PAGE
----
View the documentMulti-pronged approach
View the documentImplementation procedures
View the documentRegional building blocks
View the documentNorth-'South' conflicts
View the documentConclusion
View the documentNotes and references
close this folderAppendix: The Climate change convention
View the documentIntroduction
View the documentBackground
View the documentClimate change convention
View the documentArticle 1. Definitions
View the documentArticle 2. Objective
View the documentArticle 3. Principles
View the documentArticle 4 Commitments
View the documentArticle 5. Research and systematic observation
View the documentArticle 6. Education, training and public awareness
View the documentArticle 7. Conference of the Parties
View the documentArticle 8. Secretariat
View the documentArticle 9. Subsidiary body for scientific and technological advice
View the documentArticle 10. Subsidiary Body for implementation
View the documentArticle 11. Financial mechanism
View the documentArticle 12. Communication of information related to implementation
View the documentArticle 13. Resolution of questions regarding implementation
View the documentArticle 14. Settlement of disputes
View the documentArticle 15. Amendments to the Convention
View the documentArticle 16. Adoption and amendment of annexes to the Convention
View the documentArticle 17. Protocols
View the documentArticle 18. Right to vote
View the documentArticle 19. Depositary
View the documentArticle 20. Signature
View the documentArticle 21. Interim arrangements
View the documentArticle 22. Ratification, acceptance, approval or accession
View the documentArticle 23. Entry into force
View the documentArticle 24. Reservations
View the documentArticle 25. Withdrawal
View the documentArticle 26. Authentic texts

(introduction...)

The greenhouse effect
What was decided at Rio?
Protocol negotiating difficulties
Key issues for climate change negotiations
References

Peter Hayes and Kirk R Smith

At the 1992 Earth Summit in Brazil, which was attended by more heads of state than any other meeting in human history, the UN Framework Convention on Climate Change (included as the Appendix to this volume) was opened for signature. By mid-October 1992,158 nations had signed it. To become law, it must be ratified by national legislatures of at least fifty countries, a process that may take two years.

Unfortunately, the Convention did not contain any specific provisions for funding its implementation. This lack is a major obstacle to its realization. The questions of how to decide who should pay and how much it might cost are the central topics of this book.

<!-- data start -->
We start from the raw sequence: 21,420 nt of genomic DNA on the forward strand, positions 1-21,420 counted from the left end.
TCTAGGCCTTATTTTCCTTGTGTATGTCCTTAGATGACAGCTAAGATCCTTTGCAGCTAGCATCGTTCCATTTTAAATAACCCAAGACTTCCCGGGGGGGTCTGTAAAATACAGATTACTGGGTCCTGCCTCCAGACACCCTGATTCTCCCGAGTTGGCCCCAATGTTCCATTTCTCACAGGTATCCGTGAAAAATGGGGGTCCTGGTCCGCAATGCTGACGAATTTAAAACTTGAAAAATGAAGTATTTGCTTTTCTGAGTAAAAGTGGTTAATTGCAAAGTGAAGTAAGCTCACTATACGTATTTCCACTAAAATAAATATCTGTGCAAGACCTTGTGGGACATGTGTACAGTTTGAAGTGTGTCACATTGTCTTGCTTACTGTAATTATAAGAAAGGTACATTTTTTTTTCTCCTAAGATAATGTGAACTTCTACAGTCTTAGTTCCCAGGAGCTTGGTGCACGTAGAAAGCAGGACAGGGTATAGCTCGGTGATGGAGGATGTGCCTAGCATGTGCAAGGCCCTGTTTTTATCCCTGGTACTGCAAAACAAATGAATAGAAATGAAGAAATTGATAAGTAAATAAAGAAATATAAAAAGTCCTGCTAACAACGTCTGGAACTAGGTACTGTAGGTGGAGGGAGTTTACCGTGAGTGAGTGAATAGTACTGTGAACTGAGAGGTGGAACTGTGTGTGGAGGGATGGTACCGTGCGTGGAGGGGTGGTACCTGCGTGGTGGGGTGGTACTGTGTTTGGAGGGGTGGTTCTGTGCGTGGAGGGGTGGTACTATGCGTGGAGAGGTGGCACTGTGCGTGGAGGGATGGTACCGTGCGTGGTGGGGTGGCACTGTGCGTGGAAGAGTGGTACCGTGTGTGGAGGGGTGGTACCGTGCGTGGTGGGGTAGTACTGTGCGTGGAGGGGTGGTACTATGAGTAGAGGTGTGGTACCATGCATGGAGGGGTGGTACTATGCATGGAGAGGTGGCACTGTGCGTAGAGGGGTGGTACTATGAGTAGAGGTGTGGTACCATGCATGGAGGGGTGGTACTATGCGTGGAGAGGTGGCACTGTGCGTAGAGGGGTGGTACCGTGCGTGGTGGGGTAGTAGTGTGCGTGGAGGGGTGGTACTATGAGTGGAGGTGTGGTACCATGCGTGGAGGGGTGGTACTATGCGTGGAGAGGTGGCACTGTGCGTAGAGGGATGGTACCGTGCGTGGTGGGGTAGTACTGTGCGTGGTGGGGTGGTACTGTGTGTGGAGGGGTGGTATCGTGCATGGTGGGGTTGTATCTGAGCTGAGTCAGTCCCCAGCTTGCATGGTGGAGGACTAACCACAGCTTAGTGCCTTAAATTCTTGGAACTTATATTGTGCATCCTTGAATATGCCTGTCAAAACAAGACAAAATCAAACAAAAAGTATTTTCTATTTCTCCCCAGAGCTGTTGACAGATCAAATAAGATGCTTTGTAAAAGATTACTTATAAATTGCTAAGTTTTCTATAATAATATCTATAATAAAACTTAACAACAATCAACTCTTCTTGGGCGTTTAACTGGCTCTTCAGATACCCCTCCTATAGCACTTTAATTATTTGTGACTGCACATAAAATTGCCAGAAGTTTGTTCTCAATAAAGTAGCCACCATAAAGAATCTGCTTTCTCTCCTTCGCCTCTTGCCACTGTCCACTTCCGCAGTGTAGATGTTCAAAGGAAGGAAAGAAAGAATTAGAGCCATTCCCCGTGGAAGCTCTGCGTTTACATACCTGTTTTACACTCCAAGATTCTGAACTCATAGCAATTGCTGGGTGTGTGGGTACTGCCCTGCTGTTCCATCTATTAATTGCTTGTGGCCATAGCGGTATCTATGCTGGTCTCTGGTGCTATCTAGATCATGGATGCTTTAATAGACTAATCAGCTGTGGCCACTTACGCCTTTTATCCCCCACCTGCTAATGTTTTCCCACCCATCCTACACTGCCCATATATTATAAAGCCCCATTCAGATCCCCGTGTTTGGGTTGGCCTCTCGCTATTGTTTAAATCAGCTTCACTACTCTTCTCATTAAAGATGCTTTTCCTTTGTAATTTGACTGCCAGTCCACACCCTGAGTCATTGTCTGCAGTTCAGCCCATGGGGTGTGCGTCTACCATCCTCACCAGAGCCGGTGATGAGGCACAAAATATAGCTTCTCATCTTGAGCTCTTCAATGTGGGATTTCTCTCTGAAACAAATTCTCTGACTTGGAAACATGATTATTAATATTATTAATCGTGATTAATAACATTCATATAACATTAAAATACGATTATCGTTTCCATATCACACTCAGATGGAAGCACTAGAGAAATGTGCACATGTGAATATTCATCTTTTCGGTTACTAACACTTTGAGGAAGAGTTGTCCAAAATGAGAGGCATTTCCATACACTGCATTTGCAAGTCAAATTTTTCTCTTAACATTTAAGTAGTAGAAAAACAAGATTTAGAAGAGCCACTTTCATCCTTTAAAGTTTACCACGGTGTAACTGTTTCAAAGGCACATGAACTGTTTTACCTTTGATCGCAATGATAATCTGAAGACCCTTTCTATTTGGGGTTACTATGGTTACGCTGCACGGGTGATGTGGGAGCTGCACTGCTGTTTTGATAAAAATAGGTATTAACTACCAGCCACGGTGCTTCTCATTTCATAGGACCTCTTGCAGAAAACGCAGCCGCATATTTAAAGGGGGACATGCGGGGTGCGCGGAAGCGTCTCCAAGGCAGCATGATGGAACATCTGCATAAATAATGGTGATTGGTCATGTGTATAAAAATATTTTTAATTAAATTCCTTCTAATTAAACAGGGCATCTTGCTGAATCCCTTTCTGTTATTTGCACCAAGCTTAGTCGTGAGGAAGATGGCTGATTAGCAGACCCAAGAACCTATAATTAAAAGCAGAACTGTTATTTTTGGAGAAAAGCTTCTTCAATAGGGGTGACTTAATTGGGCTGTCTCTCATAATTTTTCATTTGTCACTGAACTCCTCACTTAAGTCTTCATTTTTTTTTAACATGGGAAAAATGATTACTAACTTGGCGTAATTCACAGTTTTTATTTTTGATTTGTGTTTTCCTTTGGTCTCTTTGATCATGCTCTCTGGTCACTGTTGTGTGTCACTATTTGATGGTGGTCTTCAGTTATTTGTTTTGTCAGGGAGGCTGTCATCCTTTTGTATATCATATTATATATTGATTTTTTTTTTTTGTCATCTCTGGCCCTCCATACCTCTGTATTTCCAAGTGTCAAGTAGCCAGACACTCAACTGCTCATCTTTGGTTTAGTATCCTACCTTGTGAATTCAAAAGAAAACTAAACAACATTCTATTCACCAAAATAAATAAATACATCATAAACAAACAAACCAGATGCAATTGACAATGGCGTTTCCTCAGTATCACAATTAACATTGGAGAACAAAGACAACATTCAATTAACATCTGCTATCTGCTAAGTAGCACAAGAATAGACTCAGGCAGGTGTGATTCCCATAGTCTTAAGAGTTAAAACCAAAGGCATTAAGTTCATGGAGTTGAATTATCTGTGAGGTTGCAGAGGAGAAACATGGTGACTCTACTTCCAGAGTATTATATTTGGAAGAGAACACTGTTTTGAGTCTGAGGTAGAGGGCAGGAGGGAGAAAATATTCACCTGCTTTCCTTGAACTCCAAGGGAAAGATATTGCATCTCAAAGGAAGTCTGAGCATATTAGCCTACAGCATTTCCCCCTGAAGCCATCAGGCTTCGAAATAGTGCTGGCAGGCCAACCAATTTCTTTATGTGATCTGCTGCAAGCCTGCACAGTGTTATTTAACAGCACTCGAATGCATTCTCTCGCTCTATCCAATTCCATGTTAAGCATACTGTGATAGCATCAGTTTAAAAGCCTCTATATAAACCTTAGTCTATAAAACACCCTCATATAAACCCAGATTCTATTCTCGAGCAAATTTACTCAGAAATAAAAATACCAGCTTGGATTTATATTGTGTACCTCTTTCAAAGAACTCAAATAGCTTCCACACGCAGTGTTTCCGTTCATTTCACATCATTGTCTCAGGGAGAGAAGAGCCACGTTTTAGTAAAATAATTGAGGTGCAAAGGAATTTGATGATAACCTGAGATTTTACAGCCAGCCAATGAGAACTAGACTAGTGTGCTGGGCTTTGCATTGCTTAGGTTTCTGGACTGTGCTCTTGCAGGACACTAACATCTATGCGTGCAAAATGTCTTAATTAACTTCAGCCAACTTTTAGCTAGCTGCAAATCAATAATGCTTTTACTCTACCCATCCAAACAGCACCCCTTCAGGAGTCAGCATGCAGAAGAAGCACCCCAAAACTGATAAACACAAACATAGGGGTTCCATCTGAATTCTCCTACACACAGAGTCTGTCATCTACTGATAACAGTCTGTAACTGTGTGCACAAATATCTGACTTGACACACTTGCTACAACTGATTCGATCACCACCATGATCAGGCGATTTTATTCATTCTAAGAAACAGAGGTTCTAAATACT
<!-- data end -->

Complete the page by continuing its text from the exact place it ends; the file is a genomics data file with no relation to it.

The participation of developing countries in a Climate Change Convention will determine whether the world responds prudently to the greenhouse effect. Even if the wealthy states radically reduce their greenhouse gas emissions, the poorer states will replace and eventually surpass them as major contributors to the greenhouse effect. Action by members of the Organization for Economic Co-operation and Development and other industrialized countries can significantly slow the rate and reduce the magnitude of global warming. But unless the developing countries also act, the threat remains to everyone. Based on current trends, big poor countries like China, Indonesia, India, and Brazil will become major carbon dioxide contributors. They are already big methane gas emitters even though their per capita output is small.

As is argued below, the Climate Change Convention itself is still mostly symbolic. Unresolved issues include the practical implementation of the Convention in protocols to the Convention on technology and resource transfer; obtaining commitments from parties to limit carbon emissions; and the design and implementation of abatement strategies. All this and much more remains to be settled in protocols to be negotiated now that the Convention itself has been signed.

In this book, we do not tackle all these important issues. Instead, we postulate that the major determinant of developing country participation will be the terms offered by the developed world. The need for the rich and poor nations to work together to respond to the greenhouse effect could create a new political-economic interdependence between them. Alternatively, as Norwegian analyst Anne Kristin Sydnes warns, it could portend 'another twenty years of fruitless North-South bargaining. The authors of this book examine the grounds for, the scale of, and possible conditions on possible resource transfer agreements from rich to poor states that will be central to any successful greenhouse management regime.

In this chapter, we undertake four tasks. First, we review the basic scientific understanding of the greenhouse gas effect that gave rise to the Climate Change Convention. Second, we describe the content of the Convention and note its limitations. Third, we review the novel negotiating difficulties that will arise in the course of developing effective protocols under the Convention. Fourth, we summarize the key issues for the ongoing negotiations under the rubric of the Convention as presented in this book. In the latter section, we also provide a synopsis of each chapter of the book.